Was There a First Human Language?: Theories from the Enlightenment Through Noam Chomsky

During the 17th and 18th centuries, European Enlightenment philosophers discarded the origin stories in religious texts as wildly implausible or simply allegorical. But they found themselves charged with coming up with their own, naturalistic explanations for the origins of life, law, morality, etc. And most pressingly for their inquiries into psychology and cognition, many of those thinkers sought to explain the origins of language.

The Biblical story of the Tower of Babel had long been widely accepted, either literally or metaphorically, as indicative that all humans once spoke the same language (The so-called “Adamic Language”). Many competing theories came from philosophers like Locke, Rousseau, Condillac, Herder, and the Scottish jurist and philosopher James Burnett, known by his hereditary title, Monboddo.

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Anticipating Darwinian evolution as well as comparative linguistics, Monboddo argued that language arose as a response to a changing environment, and that it came into being, along with human beings, in one place, then diversified as humans spread across the globe and diverged culturally. This was known as the theory of monogenesis, or the “single-origin theory” of language.

As the narrator in the video above, from linguistics YouTube channel NativLang, puts it, even after the story had been naturalized—and the languages of the world mapped into proto-evolutionary family trees—“Babel still held one intriguing idea over us; that original language.” And yet, rather than search for the mystical Adamic Language—the revelation of a divinity—as many alchemists and occultists had done, natural philosophers like Monboddo used emerging comparative linguistics methods to attempt a historical reconstruction of the first human language.

They were less than successful. Giving it up as futile, in 1866, the Society of Linguistics in Paris banned all discussion of the issue. “Enter the late Joseph Greenberg” to begin the search anew, says NativLang. A 20th-century American linguist, Greenberg used mass comparison and typology to compare “superfamilies.” Later linguists took up the challenge, including Merritt Ruhlen, who “compared vocabulary from across the globe and reconstructed 27 proto-words” supposedly belonging to the first human language, called “Proto-World.” Ruhlen‘s theory has since been critically savaged, says NativLang, and “confidently tossed… into the bins of fringe linguistics, pseudoscience… and yet, Babel’s first, and biggest claim lingers.”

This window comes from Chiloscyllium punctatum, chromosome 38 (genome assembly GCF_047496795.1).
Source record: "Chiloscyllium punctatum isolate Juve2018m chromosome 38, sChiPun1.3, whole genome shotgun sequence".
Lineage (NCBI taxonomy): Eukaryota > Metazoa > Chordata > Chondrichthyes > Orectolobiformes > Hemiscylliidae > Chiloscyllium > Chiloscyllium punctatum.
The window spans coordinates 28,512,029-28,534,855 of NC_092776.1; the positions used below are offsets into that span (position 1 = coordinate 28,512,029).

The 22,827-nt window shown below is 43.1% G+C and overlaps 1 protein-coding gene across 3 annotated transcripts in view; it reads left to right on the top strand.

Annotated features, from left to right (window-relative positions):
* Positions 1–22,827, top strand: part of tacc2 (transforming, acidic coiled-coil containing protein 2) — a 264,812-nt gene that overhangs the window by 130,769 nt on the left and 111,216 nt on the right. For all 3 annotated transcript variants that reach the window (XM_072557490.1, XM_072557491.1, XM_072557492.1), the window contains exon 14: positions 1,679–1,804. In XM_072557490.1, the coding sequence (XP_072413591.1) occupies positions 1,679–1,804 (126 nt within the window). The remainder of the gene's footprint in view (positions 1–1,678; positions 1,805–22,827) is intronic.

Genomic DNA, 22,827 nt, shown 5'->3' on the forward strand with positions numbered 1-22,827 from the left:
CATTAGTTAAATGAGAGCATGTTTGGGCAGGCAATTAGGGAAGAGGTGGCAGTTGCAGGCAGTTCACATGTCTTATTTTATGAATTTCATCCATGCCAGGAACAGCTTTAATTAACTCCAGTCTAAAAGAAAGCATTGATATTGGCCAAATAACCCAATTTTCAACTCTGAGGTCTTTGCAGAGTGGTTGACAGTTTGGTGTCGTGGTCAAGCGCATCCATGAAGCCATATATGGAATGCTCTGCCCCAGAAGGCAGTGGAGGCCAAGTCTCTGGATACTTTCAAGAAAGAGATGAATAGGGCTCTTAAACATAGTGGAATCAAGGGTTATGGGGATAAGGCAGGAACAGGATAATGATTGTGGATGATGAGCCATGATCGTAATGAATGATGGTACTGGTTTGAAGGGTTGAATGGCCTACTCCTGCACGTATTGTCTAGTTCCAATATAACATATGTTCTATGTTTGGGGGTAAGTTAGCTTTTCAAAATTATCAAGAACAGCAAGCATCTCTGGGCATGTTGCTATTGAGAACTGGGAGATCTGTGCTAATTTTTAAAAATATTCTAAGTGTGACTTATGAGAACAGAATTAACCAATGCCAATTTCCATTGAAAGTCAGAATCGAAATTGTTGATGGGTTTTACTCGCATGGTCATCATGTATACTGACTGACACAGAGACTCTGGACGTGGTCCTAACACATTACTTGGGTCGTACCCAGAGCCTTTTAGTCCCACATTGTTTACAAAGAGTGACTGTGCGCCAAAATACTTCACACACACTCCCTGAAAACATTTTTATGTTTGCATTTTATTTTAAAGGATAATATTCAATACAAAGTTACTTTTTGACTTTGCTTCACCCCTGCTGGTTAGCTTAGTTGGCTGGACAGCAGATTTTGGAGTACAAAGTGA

The intellectual history in this five-minute video is obviously oversimplified, but it highlights some fascinating features of the current debate. As Avi Lifschitz, historian of Enlightenment theory of language, writes, we tend “to assume that our own cognitive theories are the latest word when compared with those of our predecessors. Yet in some areas, the questions we are now asking are not too different from those posed some two or three centuries ago.” In the case of the origins of language, that is most certainly so. Central to the theories of Locke and others, for example, “the precise role of language in the brain and in human perception” remains “one of the most topical questions in today’s cognitive science.”

Although many scholars have given up attempting to reconstruct the original language, linguists, cognitive scientists, and evolutionary biologists continue to find compelling evidence for the single-origin theory. The NativLang video omits perhaps the most famous modern linguist, Noam Chomsky, who argued that a chance mutation occurred some 100,000 years ago, giving rise to language. Even as languages have diverged into what’s currently estimated at around 6,000 different tongues, Chomsky claimed, they all retain a common structure, a “universal grammar.”

Whatever it might have sounded like, original language would likely have arisen in Sub-Saharan Africa, where modern humans evolved somewhere between 200,000 and 150,000 years ago. In 2011, University of Auckland biologist Quentin Atkinson used linguistic techniques somewhat like Monboddo’s to show that African languages—especially click languages like the South African Xu—have considerably more individual sounds (phonemes) than others. And that languages around the world have fewer and fewer phonemes the further they are from southern Africa.

Most scientists agree with the basic evolutionary history of human origins. But like Ruhlen’s “Proto-World,” Atkinson’s linguistic theory “caused something of a sensation,” writes Science Daily, and has since come in for severe critique. The debate over many of those Enlightenment questions about the origins of language continues. Barring some draconian ban, “the search for the site of origin of language,” and for the language itself and the evolutionary mechanisms that produced it, “remains very much alive.”

Related Content:

The Tree of Languages Illustrated in a Big, Beautiful Infographic

How Languages Evolve: Explained in a Winning TED-Ed Animation

Noam Chomsky Talks About How Kids Acquire Language & Ideas in an Animated Video by Michel Gondry

Learn Latin, Old English, Sanskrit, Classical Greek & Other Ancient Languages in 10 Lessons

Josh Jones is a writer and musician based in Durham, NC. Follow him at @jdmagness


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